It is not my job to do positive spun on behalf of the club and I simply won’t do it, not when there are facts which the fans should be made aware of.
I will not pretend that things are better than they are; it’s a gross abrogation of what I believe my own responsibilities to be.
That’s the kind of blog this is; Celtic is my club and I love it.
Which is why I will hold those who run it to account and subject them to the harshest scrutiny I know how.
If that means I have to be negative, well that’s just a product of the state we’re currently in.
But every blogger will decide that for themselves, and I have no issue with those who want to promote peace and harmony.
I have no issues with those who want to find positives in this appointment.
But I will not join them in doing so and neither will a lot of others.
Speaking personally, I don’t know how anyone can look at the recent performance of this board and conclude that it is fit for purpose.
I don’t know how anyone can look at the record of the manager we are about to hire and conclude that he is remotely of the calibre that we deserve … and what’s more important even than that, I don’t know how anyone can conclude that he is the best candidate that we could have gotten.
And as our board moved so swiftly to approach him after Howe I have to conclude that they grossly neglected their responsibilities, and that they gambled our short-term future on a “maybe” from Howe and did no further search.
In any other corporate field that would have cost people their jobs.
When Scotland similarly failed to appoint Michael O’Neill even the egotistical Stewart Regan realised he had to fall on the sword, and in the panic the SFA appointed McLeish.
In my opinion, we are on the brink of a similar mistake and it is not parochial to say so nor dismissive of Postecoglou either as a manager or as a man. He seems like a very nice man. That is not on the list of acceptable criteria for getting this job.
Nor is his ability to speak passionately about the game or to come across well on a video.
Testimonials from people who’ve worked under him should be viewed critically; similar testimonials have been issued by members of the current Celtic squad about both Neil Lennon and John Kennedy.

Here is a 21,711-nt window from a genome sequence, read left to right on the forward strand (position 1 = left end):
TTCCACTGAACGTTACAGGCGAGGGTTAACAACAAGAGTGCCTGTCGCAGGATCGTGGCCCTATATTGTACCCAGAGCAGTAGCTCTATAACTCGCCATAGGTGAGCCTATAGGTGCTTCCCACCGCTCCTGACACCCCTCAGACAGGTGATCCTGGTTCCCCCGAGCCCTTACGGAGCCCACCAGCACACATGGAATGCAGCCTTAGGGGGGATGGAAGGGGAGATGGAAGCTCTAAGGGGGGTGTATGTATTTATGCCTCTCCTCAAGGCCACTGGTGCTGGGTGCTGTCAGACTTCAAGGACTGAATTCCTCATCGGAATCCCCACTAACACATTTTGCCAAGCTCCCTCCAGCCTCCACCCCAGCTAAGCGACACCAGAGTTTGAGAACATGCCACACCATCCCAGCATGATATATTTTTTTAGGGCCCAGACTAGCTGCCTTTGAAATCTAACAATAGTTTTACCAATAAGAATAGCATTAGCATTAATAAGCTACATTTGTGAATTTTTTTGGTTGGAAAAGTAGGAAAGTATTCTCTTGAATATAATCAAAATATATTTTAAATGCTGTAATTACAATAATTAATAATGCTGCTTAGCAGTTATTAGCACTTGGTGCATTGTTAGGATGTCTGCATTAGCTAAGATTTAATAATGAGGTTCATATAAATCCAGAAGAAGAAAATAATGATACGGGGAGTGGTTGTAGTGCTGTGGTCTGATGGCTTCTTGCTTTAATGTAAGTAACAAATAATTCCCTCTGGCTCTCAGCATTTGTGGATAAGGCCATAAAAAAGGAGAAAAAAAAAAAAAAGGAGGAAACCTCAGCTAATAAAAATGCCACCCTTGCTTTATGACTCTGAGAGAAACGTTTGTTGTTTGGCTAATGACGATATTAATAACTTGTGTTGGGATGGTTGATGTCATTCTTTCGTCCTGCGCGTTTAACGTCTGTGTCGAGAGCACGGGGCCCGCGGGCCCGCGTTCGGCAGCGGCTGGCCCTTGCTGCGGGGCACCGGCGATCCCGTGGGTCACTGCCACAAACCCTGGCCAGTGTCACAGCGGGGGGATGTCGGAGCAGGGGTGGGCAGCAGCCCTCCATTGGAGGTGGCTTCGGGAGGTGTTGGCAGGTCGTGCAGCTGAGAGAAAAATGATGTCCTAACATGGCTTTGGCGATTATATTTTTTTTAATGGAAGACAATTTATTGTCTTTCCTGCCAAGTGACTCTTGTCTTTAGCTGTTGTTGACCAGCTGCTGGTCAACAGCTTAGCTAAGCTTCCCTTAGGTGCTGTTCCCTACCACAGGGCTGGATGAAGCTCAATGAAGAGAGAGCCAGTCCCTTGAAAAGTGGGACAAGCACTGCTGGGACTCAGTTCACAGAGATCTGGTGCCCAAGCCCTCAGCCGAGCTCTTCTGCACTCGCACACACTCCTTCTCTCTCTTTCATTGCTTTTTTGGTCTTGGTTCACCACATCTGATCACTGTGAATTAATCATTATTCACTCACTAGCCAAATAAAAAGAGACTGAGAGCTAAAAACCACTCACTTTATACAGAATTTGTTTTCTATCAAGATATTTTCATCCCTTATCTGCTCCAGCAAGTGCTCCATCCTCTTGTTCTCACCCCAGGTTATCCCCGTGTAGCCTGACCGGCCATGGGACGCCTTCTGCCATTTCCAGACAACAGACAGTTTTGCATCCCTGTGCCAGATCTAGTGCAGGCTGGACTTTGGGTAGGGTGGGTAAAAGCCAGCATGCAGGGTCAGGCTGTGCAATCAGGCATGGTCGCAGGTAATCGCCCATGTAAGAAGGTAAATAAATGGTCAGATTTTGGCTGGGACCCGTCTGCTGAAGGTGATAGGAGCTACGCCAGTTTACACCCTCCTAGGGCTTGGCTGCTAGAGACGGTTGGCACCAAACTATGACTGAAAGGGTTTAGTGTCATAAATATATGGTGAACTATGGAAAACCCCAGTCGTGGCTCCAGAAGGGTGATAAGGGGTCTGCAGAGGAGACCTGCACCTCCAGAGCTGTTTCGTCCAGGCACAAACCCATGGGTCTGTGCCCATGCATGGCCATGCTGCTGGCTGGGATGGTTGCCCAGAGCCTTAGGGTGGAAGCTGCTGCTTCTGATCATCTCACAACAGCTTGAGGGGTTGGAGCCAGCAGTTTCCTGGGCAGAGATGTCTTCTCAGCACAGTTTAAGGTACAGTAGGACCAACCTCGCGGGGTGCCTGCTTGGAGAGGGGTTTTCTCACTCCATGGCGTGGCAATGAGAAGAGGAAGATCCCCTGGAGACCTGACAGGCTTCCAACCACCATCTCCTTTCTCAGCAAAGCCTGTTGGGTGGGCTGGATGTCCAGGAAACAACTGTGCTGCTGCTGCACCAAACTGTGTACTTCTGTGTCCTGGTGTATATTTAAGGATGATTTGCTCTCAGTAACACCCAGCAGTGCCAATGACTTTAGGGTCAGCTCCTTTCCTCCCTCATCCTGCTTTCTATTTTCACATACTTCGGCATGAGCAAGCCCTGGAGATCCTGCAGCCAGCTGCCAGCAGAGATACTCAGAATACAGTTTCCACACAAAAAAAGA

Testimonials from fellow managers are to be taken with an even greater pinch of salt; when was the last time a top manager said that another manager was an incompetent or not very good?
These guys all pay each other the same professional courtesies.
I laughed today at some of the people using the words of Brendan Rodgers as a trusted guide here; anyone who’s heard the Danny McGrain story knows to trust only about half of what comes out of Rodgers’ mouth, and the anecdote in question was, when you parse it, Rodgers extolling the virtues of Postecoglou as “very similar to me.”
In other words, he’s crediting the guy just so he can pay tribute to himself.
It’s a common Rodgers trick.
It is difficult to be surrounded by negativity.
I understand that; you want to try writing it all day long, it’s wearying and soul sapping, but I have a job to do and this is it and it doesn’t allow me to chase butterflies in a fantasy world where none of this is real.
Other people are allowed to hope for a happy ending.
That’s their right, but the calm assurances of some of the people who are doing so are not based on anything real except that hope, and a faith in the club which is grotesquely misplaced.
And I will not join in with a process that I do not believe in or pretend, for the sake of sounding positive, to see things that I do not see.
The people who run Celtic have dropped us into a deep hole, and it will not serve this club well for us to pretend that everything will be fixed if we all just hold hands and sing The Celtic Song.
Faithful through and through does not mean acquiescence.
It does not mean leaving our critical faculties at the side of the bed when we sit down to write our articles.
At a time like this, I think it’s my job to be honest, to be watchful, to be cynical and even to worry until the club gets its act together and gives me a reason to believe again.
Being blunt, having been on social media all day long I don’t think the “positive case” has any shortage of supporters or loud voices in its camp.
It’s the critical voices, those willing to do a hard-headed analysis here, and give this a dispassionate look, which are in shorter supply.